The latest hack forced Albanian officials to temporarily take its Total Information Management System (TIMS), a system for tracking data of those entering and leaving Albania, offline temporarily, according to a statement from the Albanian Ministry of Information. ‘Interior.
The cyberattack is the work of the “same attackers” who carried out the July hack, Albanian Prime Minister Edi Rama claimed in a tweet. The hack took place on Friday, according to the Home Office, and early Saturday evening the department said it expected all aspects of TIMS to be restored soon.
The incident poses a new challenge to the Biden administration, which pledged this week to “hold Iran accountable for actions that threaten the security of an American ally” and NATO member following the July cyberattack.
The July hack took place ahead of a conference in Albania to be attended by members of the MEK, an Iranian group that advocates the overthrow of the Iranian government and which Tehran considers a terrorist organization.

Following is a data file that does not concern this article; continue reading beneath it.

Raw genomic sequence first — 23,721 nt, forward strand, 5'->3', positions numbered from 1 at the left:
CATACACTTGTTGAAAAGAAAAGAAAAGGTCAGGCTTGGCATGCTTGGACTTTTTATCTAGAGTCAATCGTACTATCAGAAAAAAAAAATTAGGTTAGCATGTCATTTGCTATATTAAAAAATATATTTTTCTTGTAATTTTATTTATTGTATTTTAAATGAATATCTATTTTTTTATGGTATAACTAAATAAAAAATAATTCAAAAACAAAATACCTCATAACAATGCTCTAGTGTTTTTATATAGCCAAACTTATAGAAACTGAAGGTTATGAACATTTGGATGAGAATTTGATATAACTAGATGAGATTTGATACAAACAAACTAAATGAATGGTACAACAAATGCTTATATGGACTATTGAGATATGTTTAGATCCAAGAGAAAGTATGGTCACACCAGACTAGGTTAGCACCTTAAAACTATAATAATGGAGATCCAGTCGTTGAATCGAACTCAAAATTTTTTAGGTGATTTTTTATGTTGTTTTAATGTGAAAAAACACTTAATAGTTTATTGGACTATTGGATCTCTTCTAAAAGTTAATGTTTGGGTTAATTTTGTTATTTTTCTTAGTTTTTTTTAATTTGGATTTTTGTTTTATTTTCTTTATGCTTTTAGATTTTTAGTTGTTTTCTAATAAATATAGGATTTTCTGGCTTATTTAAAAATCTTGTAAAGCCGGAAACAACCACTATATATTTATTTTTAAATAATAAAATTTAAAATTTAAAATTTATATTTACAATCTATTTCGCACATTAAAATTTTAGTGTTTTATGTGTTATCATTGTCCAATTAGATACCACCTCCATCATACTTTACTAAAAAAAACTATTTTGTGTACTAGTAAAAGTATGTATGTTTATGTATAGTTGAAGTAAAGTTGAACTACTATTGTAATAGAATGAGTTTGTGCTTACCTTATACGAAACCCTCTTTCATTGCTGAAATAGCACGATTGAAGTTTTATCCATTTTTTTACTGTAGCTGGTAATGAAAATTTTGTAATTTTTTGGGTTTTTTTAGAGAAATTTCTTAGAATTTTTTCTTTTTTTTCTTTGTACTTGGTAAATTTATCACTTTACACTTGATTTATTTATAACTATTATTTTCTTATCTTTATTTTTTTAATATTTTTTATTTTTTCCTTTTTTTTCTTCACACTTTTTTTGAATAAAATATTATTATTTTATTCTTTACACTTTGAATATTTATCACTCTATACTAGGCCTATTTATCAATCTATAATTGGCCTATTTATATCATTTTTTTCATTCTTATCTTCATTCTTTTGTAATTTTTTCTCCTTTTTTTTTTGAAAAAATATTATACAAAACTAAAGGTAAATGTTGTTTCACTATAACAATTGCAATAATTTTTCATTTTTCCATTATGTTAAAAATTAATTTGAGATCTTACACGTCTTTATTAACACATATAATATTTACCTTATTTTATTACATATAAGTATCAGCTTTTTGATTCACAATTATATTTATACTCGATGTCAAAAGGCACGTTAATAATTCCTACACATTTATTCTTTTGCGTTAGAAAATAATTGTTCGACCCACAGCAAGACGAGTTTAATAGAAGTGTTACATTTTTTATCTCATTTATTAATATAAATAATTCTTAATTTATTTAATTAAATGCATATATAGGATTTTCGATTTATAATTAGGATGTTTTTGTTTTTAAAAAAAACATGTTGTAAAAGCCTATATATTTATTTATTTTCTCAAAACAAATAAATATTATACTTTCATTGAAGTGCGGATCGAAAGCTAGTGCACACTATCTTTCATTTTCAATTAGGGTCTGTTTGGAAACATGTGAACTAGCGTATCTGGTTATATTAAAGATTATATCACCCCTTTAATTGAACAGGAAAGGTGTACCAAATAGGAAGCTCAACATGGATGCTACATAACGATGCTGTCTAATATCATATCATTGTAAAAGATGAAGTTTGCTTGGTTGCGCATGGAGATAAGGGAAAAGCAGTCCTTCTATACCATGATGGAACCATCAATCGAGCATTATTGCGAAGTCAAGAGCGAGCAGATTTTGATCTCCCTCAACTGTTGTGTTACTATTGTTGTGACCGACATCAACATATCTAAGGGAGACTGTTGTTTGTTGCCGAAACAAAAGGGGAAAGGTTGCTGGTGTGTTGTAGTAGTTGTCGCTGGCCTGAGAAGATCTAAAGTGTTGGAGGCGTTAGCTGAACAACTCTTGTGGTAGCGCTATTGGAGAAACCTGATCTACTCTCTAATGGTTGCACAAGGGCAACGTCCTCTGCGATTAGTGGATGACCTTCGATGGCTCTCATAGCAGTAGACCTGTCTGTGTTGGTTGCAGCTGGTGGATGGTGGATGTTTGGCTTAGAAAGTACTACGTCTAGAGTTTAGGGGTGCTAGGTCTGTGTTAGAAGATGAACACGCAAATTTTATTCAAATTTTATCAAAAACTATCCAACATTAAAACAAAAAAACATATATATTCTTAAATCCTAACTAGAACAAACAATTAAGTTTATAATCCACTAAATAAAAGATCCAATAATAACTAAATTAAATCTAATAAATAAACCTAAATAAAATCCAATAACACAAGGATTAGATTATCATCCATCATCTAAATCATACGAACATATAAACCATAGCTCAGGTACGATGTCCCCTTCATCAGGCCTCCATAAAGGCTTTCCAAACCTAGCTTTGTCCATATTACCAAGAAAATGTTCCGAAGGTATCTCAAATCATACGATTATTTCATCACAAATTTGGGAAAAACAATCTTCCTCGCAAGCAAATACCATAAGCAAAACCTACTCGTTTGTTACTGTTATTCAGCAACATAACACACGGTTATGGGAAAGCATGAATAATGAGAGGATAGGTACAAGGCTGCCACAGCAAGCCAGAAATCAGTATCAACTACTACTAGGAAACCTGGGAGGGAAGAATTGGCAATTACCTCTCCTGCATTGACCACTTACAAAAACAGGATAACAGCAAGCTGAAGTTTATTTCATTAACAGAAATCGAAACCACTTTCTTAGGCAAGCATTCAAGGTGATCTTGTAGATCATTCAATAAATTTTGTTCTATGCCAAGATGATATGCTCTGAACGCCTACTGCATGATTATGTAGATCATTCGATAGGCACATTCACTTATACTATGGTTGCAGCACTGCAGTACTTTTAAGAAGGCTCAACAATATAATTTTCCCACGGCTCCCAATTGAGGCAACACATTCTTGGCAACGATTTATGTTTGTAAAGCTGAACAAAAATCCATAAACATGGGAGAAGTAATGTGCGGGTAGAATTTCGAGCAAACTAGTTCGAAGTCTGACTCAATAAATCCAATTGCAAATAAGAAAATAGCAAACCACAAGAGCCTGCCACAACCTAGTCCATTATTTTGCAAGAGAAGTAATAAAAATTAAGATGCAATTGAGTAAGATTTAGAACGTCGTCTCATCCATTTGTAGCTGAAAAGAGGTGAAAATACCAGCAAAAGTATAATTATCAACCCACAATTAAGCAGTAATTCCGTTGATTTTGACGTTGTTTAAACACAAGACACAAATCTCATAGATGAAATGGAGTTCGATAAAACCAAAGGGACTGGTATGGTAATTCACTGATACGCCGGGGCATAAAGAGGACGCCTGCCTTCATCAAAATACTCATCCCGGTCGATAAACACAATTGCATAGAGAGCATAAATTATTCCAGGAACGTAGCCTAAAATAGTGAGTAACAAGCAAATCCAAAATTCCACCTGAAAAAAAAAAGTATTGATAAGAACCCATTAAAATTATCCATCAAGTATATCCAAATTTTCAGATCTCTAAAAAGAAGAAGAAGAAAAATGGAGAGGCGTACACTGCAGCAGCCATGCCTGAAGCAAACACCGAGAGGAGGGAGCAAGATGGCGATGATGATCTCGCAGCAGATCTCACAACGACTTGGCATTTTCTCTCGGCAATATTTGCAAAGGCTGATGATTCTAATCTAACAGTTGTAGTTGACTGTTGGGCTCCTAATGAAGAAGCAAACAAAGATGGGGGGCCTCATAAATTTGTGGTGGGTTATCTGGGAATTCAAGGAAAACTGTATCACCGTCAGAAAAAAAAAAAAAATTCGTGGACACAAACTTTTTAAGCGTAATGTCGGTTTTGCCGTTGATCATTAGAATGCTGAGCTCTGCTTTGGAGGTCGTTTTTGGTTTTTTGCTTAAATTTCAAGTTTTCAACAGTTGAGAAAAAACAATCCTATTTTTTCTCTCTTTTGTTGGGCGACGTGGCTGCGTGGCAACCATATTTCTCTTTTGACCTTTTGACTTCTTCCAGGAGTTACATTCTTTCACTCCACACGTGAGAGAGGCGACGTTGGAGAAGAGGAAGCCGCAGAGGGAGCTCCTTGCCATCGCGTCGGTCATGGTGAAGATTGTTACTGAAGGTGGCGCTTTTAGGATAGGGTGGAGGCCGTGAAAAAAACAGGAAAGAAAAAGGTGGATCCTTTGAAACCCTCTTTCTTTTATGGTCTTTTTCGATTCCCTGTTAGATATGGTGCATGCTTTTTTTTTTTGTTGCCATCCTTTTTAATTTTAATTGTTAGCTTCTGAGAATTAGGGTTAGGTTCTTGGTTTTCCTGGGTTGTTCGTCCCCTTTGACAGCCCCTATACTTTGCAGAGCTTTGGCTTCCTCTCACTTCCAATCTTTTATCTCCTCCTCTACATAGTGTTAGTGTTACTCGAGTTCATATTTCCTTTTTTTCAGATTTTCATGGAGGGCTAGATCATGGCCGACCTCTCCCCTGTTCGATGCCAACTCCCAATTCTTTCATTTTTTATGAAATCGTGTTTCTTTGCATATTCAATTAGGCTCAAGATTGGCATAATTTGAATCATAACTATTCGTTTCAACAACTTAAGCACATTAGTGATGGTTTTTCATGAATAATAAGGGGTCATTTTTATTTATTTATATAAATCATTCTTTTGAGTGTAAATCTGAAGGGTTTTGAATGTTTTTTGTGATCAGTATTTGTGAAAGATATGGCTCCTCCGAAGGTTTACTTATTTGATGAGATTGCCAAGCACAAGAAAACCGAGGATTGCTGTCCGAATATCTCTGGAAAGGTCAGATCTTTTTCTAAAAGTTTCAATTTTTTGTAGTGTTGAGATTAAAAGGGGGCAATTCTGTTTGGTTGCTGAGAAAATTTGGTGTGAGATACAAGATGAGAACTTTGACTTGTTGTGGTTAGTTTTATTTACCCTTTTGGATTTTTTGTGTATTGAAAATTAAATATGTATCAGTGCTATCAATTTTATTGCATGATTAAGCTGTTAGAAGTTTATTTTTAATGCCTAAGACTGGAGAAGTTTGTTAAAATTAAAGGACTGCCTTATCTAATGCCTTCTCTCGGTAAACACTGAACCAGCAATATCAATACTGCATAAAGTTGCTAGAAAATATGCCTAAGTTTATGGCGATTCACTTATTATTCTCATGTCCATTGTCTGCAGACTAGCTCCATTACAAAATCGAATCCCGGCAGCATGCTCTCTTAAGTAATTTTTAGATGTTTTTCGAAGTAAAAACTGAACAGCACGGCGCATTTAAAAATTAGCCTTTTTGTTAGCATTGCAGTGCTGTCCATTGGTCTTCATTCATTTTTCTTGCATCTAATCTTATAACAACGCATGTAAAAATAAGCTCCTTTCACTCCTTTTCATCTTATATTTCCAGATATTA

“We strongly condemn such malicious cyber activities designed to destabilize and harm the security of an Ally, and disrupt the daily lives of citizens,” NATO members said in a statement on Thursday.
In response, the Iranian embassy in Brussels on Friday “dismissed baseless accusations” that Iran was behind the cyberattack in the July hack.
A spokesman for Iran’s Permanent Mission to the United Nations did not immediately respond to a request for comment Saturday on the latest hacking incident.
CNN has requested comment from the White House National Security Council.
NATO Secretary General Jens Stoltenberg said a cyberattack could trigger NATO’s collective defense clause, requiring all members to defend against an attack on another member. But this principle has never been tested in practice, and it is unclear what the threshold for such collective defense is.
“Unfortunately, I wouldn’t be surprised if that were true. [that Iran was behind the latest hack]John Hultquist, vice president of intelligence analysis at security firm Mandiant, which investigated the July hack, told CNN. “States like Iran don’t seem to be deterred by diplomatic solutions. . It’s as if the price of these incidents is finally acceptable to them.”